I have learned an enormous amount from all the discussions of epistemic injustice in the Review and Reply Collective, and I have found it virtually impossible to know how to intervene. However, something in José Medina’s discussion of hermeneutical injustice and, in particular, its relation to the phenomenon that Charles Mills has termed ‘white ignorance’, has opened up an issue to which I feel I can make a contribution. That is, despite being unsure about how best to relate the phenomenon I wrote about under the head ‘hermeneutical injustice’ to the phenomenon of white ignorance[1] (something Gaile Pohlhaus has also written about under the more generic label ‘willful hermeneutical ignorance’), I am inclined to express some disagreement with the direction Medina wants to take the category ‘hermeneutical injustice’. Continue Reading…

Author Information: Laura Beeby, California State University, Fullerton, lbeeby@fullerton.edu

Beeby, Laura. 2012. Collective resources and collectivity: A reply to José Medina Social Epistemology Review and Reply Collective 1 (11): 12-15.

The PDF of the article gives specific page numbers. Shortlink: http://wp.me/p1Bfg0-ty

Please refer to:

I am grateful to José Medina for his thoughtful response to my concerns about abandoning the notion of a broadly shared hermeneutical resource.[1] This notion of a shared resource, opened up so nicely by Fricker’s work, will be of interest to anyone concerned with how we manage to share our thoughts with one another — both in terms of shared understandings and in terms of shared conversations.[2] Without some shared set of meanings, concepts, terms, or practices, these fundamental capacities for communication and understanding become impossible for us. The questions under discussion in my exchanges with Medina are about how we share our collective resource, and with whom we do the sharing. Medina’s comments provide helpful clarification about these questions, and they promise to move the debate forward in several ways. Continue Reading…

Author Information: José Medina, Vanderbilt University, jose.m.medina@Vanderbilt.edu

Medina, José. 2012. “Reply to Laura Beeby” Social Epistemology Review and Reply Collective 1 (6): 36-38.

The PDF of the article gives specific page numbers. Shortlink: http://wp.me/p1Bfg0-ms

Please refer to:

I am grateful for Laura Beeby’s clear and perceptive critical commentary of my article “Hermemeutical Injustice and Polyphonic Contextualism”. Although I agree with a great deal of Beeby’s analysis, in my reply I will focus on two areas of disagreement: one concerning her remarks about hermeneutical resources, and the other concerning her remarks about shared responsibility for hermeneutical injustice. Continue Reading…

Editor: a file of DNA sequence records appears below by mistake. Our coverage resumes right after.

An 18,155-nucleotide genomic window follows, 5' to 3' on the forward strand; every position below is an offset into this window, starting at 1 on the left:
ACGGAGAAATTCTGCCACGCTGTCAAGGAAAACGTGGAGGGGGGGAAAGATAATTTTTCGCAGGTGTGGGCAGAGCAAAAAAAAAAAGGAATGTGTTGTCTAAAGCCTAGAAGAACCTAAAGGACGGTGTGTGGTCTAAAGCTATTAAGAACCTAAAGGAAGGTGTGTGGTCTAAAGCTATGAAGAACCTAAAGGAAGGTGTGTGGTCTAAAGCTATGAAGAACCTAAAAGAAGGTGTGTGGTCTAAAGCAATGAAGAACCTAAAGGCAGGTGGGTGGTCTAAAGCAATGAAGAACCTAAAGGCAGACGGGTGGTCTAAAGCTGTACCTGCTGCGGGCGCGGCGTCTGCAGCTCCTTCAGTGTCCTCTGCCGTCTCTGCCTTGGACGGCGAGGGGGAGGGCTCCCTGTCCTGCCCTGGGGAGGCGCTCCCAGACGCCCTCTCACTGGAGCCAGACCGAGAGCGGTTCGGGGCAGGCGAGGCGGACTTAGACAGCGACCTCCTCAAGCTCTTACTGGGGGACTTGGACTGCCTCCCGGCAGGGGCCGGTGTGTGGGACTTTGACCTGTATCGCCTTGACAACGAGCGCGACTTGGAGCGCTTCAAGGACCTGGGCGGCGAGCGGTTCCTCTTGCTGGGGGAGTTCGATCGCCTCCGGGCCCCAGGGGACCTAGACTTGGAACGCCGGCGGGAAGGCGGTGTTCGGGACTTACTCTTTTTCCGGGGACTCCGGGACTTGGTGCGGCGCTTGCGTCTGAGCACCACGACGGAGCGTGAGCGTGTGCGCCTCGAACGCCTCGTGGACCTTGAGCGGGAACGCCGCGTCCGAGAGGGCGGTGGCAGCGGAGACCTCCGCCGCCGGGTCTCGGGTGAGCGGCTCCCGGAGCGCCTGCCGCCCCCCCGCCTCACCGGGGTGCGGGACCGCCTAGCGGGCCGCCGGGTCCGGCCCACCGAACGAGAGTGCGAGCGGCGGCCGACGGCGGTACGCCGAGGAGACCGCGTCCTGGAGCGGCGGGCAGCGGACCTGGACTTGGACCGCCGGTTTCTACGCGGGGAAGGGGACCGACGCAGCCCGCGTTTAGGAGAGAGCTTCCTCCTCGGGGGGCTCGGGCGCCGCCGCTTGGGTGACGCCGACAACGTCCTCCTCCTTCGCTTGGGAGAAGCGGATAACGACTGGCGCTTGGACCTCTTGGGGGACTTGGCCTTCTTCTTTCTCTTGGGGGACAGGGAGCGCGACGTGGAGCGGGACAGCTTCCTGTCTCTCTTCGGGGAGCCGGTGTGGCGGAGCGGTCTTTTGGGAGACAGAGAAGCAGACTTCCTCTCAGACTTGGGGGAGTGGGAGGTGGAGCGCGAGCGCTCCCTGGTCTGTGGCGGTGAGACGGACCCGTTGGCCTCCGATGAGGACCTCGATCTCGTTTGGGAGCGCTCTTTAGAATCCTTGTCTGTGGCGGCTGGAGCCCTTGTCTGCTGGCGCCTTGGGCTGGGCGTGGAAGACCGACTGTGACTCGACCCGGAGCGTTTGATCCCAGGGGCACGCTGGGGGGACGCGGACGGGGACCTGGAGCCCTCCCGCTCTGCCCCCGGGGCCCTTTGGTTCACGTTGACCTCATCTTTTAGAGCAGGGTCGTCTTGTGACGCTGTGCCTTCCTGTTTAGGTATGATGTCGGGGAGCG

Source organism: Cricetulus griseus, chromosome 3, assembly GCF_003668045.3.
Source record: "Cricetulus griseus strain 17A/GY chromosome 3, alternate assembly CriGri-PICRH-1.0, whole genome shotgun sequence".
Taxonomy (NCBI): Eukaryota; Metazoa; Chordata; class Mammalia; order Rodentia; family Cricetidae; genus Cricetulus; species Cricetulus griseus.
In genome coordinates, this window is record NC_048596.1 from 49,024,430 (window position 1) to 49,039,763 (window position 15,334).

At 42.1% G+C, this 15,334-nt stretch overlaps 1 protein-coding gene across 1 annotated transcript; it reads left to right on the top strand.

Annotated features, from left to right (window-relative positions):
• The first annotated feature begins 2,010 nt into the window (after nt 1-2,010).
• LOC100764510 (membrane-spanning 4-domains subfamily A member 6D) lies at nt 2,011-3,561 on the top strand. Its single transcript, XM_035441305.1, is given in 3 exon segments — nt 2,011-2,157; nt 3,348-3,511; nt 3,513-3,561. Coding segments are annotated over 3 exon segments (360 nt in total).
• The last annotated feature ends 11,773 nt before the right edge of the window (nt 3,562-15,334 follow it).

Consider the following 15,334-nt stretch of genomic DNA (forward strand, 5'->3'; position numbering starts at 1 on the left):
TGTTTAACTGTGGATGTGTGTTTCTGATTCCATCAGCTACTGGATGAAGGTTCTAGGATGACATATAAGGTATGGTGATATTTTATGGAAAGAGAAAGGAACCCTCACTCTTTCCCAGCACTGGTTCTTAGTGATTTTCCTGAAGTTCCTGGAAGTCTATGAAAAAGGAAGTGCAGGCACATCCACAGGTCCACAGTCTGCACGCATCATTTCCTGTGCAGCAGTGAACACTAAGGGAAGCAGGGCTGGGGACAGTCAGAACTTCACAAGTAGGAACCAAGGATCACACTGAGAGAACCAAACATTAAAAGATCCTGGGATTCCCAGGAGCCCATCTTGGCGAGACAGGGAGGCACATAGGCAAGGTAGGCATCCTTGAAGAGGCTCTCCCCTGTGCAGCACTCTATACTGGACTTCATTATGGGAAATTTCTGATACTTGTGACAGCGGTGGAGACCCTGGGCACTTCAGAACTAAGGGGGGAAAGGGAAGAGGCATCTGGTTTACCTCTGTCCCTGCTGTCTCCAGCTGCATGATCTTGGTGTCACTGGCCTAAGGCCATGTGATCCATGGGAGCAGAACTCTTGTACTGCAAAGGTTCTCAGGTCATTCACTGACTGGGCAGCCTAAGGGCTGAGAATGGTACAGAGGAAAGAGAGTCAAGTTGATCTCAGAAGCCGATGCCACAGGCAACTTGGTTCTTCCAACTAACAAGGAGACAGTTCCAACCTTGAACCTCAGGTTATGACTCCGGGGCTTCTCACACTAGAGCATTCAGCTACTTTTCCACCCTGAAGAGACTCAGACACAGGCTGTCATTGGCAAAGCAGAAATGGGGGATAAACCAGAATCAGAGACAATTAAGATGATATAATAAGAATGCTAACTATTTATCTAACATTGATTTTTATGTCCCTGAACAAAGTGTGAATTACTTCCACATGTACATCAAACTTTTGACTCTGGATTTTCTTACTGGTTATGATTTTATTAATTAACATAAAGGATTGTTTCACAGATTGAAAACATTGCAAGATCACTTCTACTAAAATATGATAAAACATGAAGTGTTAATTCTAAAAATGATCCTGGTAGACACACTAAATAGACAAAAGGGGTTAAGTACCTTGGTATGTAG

Author Information: Laura Beeby, California State University at Fullerton, laurabeebyis@googlemail.com

Beeby, Laura . 2012. “Reply to José Medina” Social Epistemology Review and Reply Collective 1 (6): 27-30.

The PDF of the article gives specific page numbers. Shortlink: http://wp.me/p1Bfg0-15j

Please refer to:

In “Hermeneutical Injustice and Polyphonic Contextualism: Social Silences and Shared Responsibilities”, José Medina suggests some refinements to Miranda Fricker’s notion of hermeneutical injustice. As Medina sees it, Fricker “pays insufficient attention to the interactive and performative dimension of hermeneutical injustice, which is treated [by Fricker] mainly as a semantic phenomenon concerning the intelligibility of experiential contents”. [1] While Fricker develops the idea of hermeneutical injustice as “the injustice of having some significant area of one’s social experience obscured from collective understanding” [2], Medina wants us to consider the thought that the notion of a collective understanding may be insufficiently complex to capture the social dynamics present in so many of our communicative exchanges. I think Medina is right to point out some difficulties presented by the idea of a collective understanding. However, I don’t think these difficulties necessarily preclude us from making any use of the idea at all.

First, let’s look at some background to the idea of a collective understanding. In her account of hermeneutical injustice, Miranda Fricker draws our attention to one disadvantage stemming from women’s situation within an unjustly structured society. This particular disadvantage has to do with something that Fricker calls ‘social power’ and its influence on what she calls ‘collective forms of social understanding’. Continue Reading…